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By Chris Oddo | @TheFanChild | Saturday May 1, 2021

Iga Swiatek

The last two women's singles champions at Roland-Garros are set to collide on Monday at Madrid, as Iga Swiatek and Ash Barty both moved through.

Photo Source: Madrid Open

It will be a clash of the clay-court titans at the Madrid Open on Monday.

Tennis Express

World No.1 Ash Barty, the 2019 Roland Garros champion, and Iga Swiatek, the 2020 Roland Garros champ, both increased their clay-court winning streaks on Saturday to set up a first-time meeting between two of the sports’ most effective players on the red clay.

Barty overcame a second-set wobble to topple Slovenia’s Tamara Zidansek, 6-4, 1-6, 6-3, while Swiatek converted her 11th match point to knock off Germany’s Laura Siegemund, 6-3, 6-3.

Barty has now won 13 consecutive matches on the red clay (she did lose to Paula Badosa on the green clay at Charleston in April), and improved to 22-3 on the season and 10-1 in three-setters with her victory over Zidansek.

“A really tough match,” Barty told reporters. “I felt probably my margins were a little bit off today. Made a lot of errors. I mean, I think I was missing in the right way, but still just a foot or two here or there makes a big difference. I felt like there were probably too many loose ones for me today.”

The Aussie knows she’ll have to be better against Swiatek. The 19-year-old Pole improved her current clay winning streak to nine matches—she has won her last 18 sets on red clay.

Though she has never faced Swiatek, Barty says she practiced with the World No.17 in Melbourne earlier his year. She came away impressed, and says the matchup is “certainly one I’ll look forward to.”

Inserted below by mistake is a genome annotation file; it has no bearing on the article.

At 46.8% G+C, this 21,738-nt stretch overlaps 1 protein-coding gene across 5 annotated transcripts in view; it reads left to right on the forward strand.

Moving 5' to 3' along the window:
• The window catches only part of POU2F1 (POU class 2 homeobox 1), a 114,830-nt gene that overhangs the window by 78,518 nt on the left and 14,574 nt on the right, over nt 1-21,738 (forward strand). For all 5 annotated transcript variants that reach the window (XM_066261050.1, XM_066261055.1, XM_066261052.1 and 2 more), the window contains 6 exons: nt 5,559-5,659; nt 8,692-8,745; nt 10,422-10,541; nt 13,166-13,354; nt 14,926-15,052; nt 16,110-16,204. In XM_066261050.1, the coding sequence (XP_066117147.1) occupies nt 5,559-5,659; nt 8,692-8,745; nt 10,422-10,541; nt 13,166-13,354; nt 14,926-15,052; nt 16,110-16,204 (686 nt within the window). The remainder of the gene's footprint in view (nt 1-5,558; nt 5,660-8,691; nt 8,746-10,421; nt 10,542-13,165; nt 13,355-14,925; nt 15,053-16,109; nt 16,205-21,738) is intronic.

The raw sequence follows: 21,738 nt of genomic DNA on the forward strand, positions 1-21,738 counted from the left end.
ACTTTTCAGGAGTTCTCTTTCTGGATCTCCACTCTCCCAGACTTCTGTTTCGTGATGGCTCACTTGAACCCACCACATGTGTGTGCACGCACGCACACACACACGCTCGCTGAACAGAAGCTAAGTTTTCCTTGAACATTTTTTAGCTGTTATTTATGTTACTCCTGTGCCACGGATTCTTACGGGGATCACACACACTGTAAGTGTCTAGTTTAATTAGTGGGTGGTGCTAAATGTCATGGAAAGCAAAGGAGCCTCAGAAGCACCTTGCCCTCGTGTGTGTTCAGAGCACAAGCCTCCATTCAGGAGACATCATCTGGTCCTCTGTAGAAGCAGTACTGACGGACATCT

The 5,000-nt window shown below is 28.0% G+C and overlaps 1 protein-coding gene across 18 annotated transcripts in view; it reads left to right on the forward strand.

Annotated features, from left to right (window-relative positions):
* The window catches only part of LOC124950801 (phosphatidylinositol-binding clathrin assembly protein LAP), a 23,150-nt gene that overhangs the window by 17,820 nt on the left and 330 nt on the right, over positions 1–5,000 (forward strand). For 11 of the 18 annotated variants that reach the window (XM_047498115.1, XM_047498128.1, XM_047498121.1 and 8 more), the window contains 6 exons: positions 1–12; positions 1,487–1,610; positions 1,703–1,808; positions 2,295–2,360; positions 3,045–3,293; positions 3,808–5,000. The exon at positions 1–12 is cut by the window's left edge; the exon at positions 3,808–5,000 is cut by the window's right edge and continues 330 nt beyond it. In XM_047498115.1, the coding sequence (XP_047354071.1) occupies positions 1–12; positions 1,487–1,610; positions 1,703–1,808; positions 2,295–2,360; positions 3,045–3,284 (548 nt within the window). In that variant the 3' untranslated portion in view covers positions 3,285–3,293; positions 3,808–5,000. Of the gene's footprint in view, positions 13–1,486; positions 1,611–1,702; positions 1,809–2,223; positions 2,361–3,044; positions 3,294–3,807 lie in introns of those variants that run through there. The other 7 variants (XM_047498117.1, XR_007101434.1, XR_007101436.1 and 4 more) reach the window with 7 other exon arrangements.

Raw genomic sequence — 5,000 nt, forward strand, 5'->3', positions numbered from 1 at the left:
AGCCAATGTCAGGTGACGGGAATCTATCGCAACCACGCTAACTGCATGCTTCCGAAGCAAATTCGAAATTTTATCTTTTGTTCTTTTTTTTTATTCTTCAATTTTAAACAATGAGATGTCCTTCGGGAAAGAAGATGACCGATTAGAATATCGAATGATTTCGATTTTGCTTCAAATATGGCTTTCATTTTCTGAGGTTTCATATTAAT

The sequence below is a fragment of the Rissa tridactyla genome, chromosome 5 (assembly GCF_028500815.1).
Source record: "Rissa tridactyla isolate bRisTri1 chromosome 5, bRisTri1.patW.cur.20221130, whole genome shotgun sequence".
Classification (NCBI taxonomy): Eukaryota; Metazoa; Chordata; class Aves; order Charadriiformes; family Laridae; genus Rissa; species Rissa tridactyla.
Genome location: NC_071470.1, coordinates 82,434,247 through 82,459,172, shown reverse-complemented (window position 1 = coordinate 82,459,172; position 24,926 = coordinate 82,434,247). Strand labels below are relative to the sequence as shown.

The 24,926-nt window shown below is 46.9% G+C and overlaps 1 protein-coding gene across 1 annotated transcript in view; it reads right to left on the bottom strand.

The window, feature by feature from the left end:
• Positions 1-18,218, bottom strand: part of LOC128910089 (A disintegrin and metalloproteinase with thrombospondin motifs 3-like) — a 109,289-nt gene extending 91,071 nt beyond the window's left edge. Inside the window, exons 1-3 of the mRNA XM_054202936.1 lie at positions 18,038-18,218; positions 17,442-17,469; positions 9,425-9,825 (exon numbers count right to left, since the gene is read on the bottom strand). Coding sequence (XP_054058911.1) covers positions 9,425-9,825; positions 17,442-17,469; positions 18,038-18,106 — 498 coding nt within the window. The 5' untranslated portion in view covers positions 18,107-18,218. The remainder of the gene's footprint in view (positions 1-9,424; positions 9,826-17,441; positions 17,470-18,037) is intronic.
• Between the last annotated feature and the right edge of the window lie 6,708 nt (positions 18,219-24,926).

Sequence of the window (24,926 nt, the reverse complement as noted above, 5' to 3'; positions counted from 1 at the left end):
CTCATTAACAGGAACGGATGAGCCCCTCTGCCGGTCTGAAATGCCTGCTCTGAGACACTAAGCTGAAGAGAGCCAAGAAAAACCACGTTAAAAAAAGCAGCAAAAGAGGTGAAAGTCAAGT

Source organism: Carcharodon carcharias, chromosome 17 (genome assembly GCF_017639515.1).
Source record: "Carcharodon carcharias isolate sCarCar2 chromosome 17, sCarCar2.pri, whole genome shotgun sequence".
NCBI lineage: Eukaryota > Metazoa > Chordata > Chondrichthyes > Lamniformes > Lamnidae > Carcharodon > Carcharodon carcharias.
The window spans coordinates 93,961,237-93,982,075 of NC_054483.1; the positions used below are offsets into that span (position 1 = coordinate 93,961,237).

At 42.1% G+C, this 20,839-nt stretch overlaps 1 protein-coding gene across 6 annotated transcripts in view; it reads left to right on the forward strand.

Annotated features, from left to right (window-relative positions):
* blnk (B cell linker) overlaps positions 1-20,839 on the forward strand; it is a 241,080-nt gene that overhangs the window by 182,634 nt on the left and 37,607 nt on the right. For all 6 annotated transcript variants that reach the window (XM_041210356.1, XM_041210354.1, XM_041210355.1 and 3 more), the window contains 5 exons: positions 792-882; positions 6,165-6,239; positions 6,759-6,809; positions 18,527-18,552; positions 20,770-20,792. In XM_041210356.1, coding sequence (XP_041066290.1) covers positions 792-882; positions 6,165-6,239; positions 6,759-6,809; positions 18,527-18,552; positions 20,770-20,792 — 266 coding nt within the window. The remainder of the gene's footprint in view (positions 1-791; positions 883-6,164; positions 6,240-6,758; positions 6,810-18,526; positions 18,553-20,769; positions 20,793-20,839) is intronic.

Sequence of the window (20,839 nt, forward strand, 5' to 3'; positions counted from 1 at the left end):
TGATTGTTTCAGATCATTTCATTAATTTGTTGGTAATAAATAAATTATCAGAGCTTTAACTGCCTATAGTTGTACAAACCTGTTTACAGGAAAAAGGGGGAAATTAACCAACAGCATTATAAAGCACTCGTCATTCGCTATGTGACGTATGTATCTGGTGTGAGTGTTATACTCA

“I've hit with her once in Melbourne a few months ago,” Barty said. “She's got a seriously impressive game. Moves very well on the clay court, can slide off both legs, controls her body really well on clay. Likes to use her hopper, gets around, controls the court with her forehand. It's a challenge that we go into with a really clean slate, a little bit of a period of trying to figure each other out and just how our games match up.”

Asked what she learned from needing 11 match points to close out her victory on Saturday, Swiatek smiled and said: “I learned that you have to be patient.”

Swiatek weathered a few exceptional patches from Siegemund, a quarterfinalist at Roland Garros in 2020, and kept her errors to a minimum. She says she is growing more comfortable in the tricky conditions at Madrid, where the balls tend to fly due to the altitude.

“I think it's better and better every day,” she said. “Yesterday on doubles I felt great. I kind of loosened up. Today it was more natural for me.”

Swiatek was taking notes when she practiced with Barty in Melbourne. She says she’ll be ready to face the world-class backhand slice that the Australian uses to her advantage so well.

“She has a great slice,” Swiatek said. “I remember it was hard in Melbourne to keep your legs low, just playing back those slices. I think most of the girls have problem with that. I'm going to remember about that.”

Asked if she felt like she was the underdog, going into facing the World No.1, Swiatek said yes, and added that she’s just anxious to have the experience of facing the woman who is currently riding high at the top of the WTA’s rankings.

“I think I'm going to consider myself as underdog,” she said. “It's always easier to go with that attitude on the match, hopefully. But we're going to see actually.”

She added: “I'm just going to try to use every opportunity that I have, not really focusing that I should win because I shouldn't. It's not going to be my goal. I just want to play a nice match and have fun playing with world No. 1.”


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